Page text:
Best Practice Peripheral Intravenous Line Management: An Exploration of Anesthesia Practitioners’ Knowledge of and Compliance with Infection Control Guidelines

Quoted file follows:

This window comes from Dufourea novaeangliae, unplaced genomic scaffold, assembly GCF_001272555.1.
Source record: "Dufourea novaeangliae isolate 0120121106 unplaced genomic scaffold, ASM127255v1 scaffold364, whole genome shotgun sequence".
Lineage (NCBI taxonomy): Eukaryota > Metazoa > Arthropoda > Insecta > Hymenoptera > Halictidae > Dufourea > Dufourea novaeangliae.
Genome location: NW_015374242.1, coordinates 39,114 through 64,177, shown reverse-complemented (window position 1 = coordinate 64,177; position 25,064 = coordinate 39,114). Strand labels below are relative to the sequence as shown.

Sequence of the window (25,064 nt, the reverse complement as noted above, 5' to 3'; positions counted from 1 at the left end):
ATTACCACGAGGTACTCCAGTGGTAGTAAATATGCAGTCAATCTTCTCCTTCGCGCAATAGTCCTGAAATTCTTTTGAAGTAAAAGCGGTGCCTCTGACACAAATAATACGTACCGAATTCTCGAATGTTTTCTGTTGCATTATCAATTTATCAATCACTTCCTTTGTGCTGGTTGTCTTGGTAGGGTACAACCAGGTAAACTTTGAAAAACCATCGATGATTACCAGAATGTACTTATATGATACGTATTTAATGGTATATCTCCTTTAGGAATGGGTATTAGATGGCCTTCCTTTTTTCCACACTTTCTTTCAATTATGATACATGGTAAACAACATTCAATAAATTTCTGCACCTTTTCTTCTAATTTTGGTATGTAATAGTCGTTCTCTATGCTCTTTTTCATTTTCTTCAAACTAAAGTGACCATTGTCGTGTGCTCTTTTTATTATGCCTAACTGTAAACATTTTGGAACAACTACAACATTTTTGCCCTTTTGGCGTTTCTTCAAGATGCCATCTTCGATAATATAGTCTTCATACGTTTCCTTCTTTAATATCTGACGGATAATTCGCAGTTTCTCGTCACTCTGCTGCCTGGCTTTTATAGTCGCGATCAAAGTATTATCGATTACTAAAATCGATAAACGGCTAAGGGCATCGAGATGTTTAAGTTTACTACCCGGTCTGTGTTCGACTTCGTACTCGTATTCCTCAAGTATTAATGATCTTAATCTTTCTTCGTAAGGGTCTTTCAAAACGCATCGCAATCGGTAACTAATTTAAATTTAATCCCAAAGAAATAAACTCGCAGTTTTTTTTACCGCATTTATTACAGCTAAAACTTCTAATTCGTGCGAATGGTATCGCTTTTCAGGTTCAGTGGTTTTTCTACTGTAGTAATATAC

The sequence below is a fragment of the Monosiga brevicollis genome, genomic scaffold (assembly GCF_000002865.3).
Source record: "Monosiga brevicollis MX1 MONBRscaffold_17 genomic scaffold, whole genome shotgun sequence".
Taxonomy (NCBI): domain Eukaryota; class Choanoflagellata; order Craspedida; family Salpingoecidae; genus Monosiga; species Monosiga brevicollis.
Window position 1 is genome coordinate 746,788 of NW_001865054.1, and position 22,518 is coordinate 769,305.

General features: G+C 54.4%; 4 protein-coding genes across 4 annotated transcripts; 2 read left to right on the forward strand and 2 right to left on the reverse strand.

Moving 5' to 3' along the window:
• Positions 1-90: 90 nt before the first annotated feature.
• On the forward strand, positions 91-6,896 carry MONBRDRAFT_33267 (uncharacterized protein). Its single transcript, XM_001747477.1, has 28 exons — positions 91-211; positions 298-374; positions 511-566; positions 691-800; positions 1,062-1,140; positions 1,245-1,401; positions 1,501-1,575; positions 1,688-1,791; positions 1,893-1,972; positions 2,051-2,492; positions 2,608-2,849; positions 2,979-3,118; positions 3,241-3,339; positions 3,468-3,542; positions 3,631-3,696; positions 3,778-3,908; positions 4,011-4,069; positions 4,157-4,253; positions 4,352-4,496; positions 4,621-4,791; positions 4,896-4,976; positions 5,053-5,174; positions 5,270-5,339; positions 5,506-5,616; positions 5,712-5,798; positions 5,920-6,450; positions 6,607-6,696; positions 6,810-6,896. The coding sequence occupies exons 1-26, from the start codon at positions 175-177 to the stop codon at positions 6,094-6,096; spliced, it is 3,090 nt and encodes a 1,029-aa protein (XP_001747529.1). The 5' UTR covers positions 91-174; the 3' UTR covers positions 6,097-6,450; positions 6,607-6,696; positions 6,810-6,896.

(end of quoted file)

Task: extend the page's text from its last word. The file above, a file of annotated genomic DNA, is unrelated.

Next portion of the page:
Peripheral intravenous (IV) catheters are one of the most commonly used devices in healthcare, with nearly 200 million placed annually. While essential for patient care, they provide a direct route for microorganisms to enter the body, potentially placing patients at risk. Anesthesia practitioners routinely place and manage these lines in the operating arena; thus, they play a crucial role in mitigating the risks associated with them. The consequences of IV infections, and the potential role of anesthesia practitioners in these complications, is described in existing literature. To help facilitate proper IV line management and improve patient outcomes, the Centers for Disease Control and Transmission (CDC) and the Joint Commission routinely release best practice guidelines based on the most up-to-date evidence. To determine anesthesia practitioners’ knowledge of and compliance with these guidelines, a convenience sample of anesthesia practitioners, including Certified Registered Nurse Anesthetists, anesthesiologists, and Anesthesiologist Assistants, was surveyed. This study found that for many of the guidelines, the participants were knowledgeable; however, only 48% know the proper IV port scrub time and only 20% know the recommended dry time. Furthermore, despite demonstrating knowledge of the majority of the CDC infection control principles, compliance with those items consistently fell below 60%, with some as low as 24%. Additionally, compliance with the recommended IV port scrub time and dry time were only 15% and 8%, respectively. Despite attempts to hypothesize why anesthesia practitioners routinely neglect standards of infection control, limited research exists to validate these findings. As healthcare providers with legal and ethical obligations to protect patients, it is critical to determine the specific barriers to proper peripheral IV line management that exist and to find ways to increase compliance in the fast-paced settings of anesthesia practice.
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